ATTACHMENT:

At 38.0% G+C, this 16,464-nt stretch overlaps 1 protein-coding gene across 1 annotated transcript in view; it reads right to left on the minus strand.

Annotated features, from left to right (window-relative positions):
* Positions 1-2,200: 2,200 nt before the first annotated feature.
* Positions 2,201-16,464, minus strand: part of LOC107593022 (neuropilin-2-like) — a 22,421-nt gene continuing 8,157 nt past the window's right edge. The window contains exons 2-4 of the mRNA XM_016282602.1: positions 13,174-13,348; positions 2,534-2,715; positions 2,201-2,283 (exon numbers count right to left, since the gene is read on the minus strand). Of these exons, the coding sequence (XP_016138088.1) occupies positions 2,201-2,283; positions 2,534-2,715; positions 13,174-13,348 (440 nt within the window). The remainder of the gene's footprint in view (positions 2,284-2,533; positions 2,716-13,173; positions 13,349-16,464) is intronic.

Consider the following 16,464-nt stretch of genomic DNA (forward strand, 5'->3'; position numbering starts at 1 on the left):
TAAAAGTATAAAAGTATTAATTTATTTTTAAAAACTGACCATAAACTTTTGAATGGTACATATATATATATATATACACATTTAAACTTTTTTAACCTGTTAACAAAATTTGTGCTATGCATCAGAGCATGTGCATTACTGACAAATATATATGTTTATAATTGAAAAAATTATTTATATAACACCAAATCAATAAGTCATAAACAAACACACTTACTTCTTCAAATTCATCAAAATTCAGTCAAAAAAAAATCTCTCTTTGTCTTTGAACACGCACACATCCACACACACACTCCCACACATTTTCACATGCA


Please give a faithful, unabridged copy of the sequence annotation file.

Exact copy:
At 38.0% G+C, this 16,464-nt stretch overlaps 1 protein-coding gene across 1 annotated transcript in view; it reads right to left on the minus strand.

Annotated features, from left to right (window-relative positions):
* Positions 1-2,200: 2,200 nt before the first annotated feature.
* Positions 2,201-16,464, minus strand: part of LOC107593022 (neuropilin-2-like) — a 22,421-nt gene continuing 8,157 nt past the window's right edge. The window contains exons 2-4 of the mRNA XM_016282602.1: positions 13,174-13,348; positions 2,534-2,715; positions 2,201-2,283 (exon numbers count right to left, since the gene is read on the minus strand). Of these exons, the coding sequence (XP_016138088.1) occupies positions 2,201-2,283; positions 2,534-2,715; positions 13,174-13,348 (440 nt within the window). The remainder of the gene's footprint in view (positions 2,284-2,533; positions 2,716-13,173; positions 13,349-16,464) is intronic.

Consider the following 16,464-nt stretch of genomic DNA (forward strand, 5'->3'; position numbering starts at 1 on the left):
TAAAAGTATAAAAGTATTAATTTATTTTTAAAAACTGACCATAAACTTTTGAATGGTACATATATATATATATATACACATTTAAACTTTTTTAACCTGTTAACAAAATTTGTGCTATGCATCAGAGCATGTGCATTACTGACAAATATATATGTTTATAATTGAAAAAATTATTTATATAACACCAAATCAATAAGTCATAAACAAACACACTTACTTCTTCAAATTCATCAAAATTCAGTCAAAAAAAAATCTCTCTTTGTCTTTGAACACGCACACATCCACACACACACTCCCACACATTTTCACATGCA